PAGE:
Corrections Part III: Food Supply During COVID-19

Food Shortages and Waste Galore

One of the most visible problems we have seen is the way the food supply has been affected during the COVID-19 crisis. Thousands of gallons of milk have been dumped, while grocery store shelves are empty and warehouses are full. The system is ready to feed the people, but the system was not ready for the illogical buying patterns the panic brought. Further, since the food supply globally was liable for this crisis, maybe we should take a look at correcting that system.

The United States has the advantage of being one of the nations of the world that is self-sustainable for our food supply. Our Bread Basket could produce enough food to feed the world. But we allow fields to sit fallow because of legislation and corporate interests, not just to care for the land. One of the biggest problems we see in this world is subsidy dependent industries. Farmers are the heart of this country; industrial farmers are not. The problem we are facing therein is that more and more farmers are “selling out” to become industrial farmers.

A Farmer Is Not Just a Farmer Anymore

What is the difference between a real farmer and an industrial farmer? Money. It is more profitable for farmers to grow industrial crops such as soy, switchgrass, and corn for ethanol), than it is for them to grow food crops. Incentives from the Obama and Bush regimes have subsidized farmers of these crops to the point it is often a bad decision for farmers to grow food. Food farmers, on the other hand, struggle to make ends meet as their subsidies are cut. This is another correction that we need to see. The government needs to quit paying for people to starve. End subsidies for industrial farming and transfer a part of that money back to farmers who are producing food crops.

The problem of food supply goes far beyond the US borders, however. It is believed the Coronavirus came from China because people were eating at the Chinese “Wet” markets. These markets have carcasses of dead animals laying in the hot sun for people to buy. While I personally do not care what kind of animals they eat, we need global standards of food preparation. To reach that goal, we need to make sure that there is enough food for the people of the world.

To Restructure the System

If we end the organic craze, the United States could, and possibly does, produce enough food for the whole world. Doing so is not our job. However, as good stewards, we should be teaching other countries how to use good agricultural methods to improve their own food security. Africa and several Asian countries have the potential to be global food baskets. They just need help with the technology to improve their farmable land. We have the ability to help people with this. We also have the ability to help with testing to ensure that food quality is maintained. This is why we need to work with Africa, India and China — at the corporate level — to build a better food production system.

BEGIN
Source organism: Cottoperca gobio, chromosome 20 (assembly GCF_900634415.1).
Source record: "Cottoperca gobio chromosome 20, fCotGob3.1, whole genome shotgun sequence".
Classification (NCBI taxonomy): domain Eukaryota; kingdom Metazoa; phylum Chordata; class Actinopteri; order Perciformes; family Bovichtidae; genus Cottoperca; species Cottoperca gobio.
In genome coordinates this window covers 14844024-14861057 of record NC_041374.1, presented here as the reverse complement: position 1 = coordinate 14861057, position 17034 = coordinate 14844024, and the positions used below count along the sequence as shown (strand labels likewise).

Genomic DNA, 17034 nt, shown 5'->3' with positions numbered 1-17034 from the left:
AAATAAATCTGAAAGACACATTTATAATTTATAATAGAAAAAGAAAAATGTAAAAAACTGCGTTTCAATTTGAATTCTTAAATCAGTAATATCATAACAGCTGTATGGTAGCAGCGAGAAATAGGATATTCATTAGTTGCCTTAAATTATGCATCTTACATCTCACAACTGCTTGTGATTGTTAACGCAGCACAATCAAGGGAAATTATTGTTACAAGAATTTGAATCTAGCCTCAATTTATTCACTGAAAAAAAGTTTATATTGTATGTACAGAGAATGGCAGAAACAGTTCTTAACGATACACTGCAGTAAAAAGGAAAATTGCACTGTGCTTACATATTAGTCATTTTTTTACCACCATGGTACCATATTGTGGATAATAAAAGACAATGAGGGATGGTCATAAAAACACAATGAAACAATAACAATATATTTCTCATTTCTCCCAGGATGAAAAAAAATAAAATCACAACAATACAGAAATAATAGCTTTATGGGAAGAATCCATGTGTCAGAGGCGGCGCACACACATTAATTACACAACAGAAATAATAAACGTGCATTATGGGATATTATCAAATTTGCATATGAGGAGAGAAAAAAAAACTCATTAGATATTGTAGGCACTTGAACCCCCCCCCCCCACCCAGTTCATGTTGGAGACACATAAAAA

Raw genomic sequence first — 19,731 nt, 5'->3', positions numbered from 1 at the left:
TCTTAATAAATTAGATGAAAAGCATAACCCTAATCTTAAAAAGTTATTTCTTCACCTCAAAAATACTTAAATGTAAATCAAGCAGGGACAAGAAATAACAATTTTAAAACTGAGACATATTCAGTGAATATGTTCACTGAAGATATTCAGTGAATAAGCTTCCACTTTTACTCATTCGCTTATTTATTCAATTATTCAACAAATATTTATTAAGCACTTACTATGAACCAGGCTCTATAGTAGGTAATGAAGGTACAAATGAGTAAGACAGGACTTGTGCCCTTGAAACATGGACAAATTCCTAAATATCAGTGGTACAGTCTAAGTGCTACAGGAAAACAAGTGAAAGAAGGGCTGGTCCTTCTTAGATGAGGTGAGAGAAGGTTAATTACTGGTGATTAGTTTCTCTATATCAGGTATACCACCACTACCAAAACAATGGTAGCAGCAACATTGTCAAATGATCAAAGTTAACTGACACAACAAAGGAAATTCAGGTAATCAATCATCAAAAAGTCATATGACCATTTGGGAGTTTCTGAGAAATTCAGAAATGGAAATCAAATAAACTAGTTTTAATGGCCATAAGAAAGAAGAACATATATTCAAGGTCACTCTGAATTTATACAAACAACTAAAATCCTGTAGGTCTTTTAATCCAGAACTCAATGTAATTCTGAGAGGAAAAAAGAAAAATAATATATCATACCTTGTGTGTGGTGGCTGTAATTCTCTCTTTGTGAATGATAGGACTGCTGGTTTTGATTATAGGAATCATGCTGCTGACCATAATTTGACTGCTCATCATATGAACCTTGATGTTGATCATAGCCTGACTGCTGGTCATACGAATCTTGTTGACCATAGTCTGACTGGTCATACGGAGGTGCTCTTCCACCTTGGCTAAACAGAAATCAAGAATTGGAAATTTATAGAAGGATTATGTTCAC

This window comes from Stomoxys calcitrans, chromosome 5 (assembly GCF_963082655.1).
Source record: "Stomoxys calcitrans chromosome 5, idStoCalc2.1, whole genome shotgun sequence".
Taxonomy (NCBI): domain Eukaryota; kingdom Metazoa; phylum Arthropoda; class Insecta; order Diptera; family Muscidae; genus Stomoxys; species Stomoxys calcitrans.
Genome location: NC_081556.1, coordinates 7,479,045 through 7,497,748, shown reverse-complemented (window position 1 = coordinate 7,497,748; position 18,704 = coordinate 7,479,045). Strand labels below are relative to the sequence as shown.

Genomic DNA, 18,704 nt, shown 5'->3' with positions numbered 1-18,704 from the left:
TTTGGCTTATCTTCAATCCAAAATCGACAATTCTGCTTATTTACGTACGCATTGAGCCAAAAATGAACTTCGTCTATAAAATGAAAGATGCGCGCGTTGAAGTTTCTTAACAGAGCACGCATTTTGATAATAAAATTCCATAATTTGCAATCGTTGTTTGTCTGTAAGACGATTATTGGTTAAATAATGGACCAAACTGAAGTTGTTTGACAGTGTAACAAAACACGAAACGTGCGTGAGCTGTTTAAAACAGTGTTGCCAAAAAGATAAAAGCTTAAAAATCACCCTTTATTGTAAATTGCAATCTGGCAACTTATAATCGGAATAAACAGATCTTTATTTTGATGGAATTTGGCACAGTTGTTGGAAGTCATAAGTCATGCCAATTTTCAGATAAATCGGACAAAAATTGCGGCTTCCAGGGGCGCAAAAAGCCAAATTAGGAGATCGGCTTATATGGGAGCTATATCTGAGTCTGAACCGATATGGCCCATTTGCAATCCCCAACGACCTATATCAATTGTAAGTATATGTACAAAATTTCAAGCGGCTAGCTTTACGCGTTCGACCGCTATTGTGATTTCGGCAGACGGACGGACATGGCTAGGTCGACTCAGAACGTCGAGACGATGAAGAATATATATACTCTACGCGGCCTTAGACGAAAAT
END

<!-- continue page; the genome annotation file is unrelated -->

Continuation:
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I am not suggesting a new government program though. I am suggesting that the farmers of the world unite to create a better system. This viral outbreak should be a wakeup call to the provincial thought processes that are preventing global food source development. The global labor problem, the problem of loss of greenspace, and several other problems can be helped with a renewed effort in global agriculture. All it takes is sharing a little knowledge.

If we work together, at the corporate level, this could be the easiest correction on the list to achieve. All it takes is a willingness of the government to end the subsidies for industrial farming. Farmers must be willing to teach, even through an online platform, their counterparts around the world. People must also understand with the amount of starving people in the world this is not going to “tank” the food market. More customers need more producers, and there are millions of mouths to feed around the world.


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Author Profile

Dr. Christopher W. Smithmyer
Dr. Christopher W. Smithmyer
Dr. Christopher Smithmyer is a writer for NRN, the Vice President of International Affairs at Brav Online Conflict Management, and an Adjunct Professor of MBA Business at Doane University. He is also part of the founding team at BlackWalletLTD, one of the leaders in stable coin 2.0 ecosystem maintenance. Dr. Smithmyer’s focus is international business and finance, along with reviews of board games, weapons platforms, and survival items.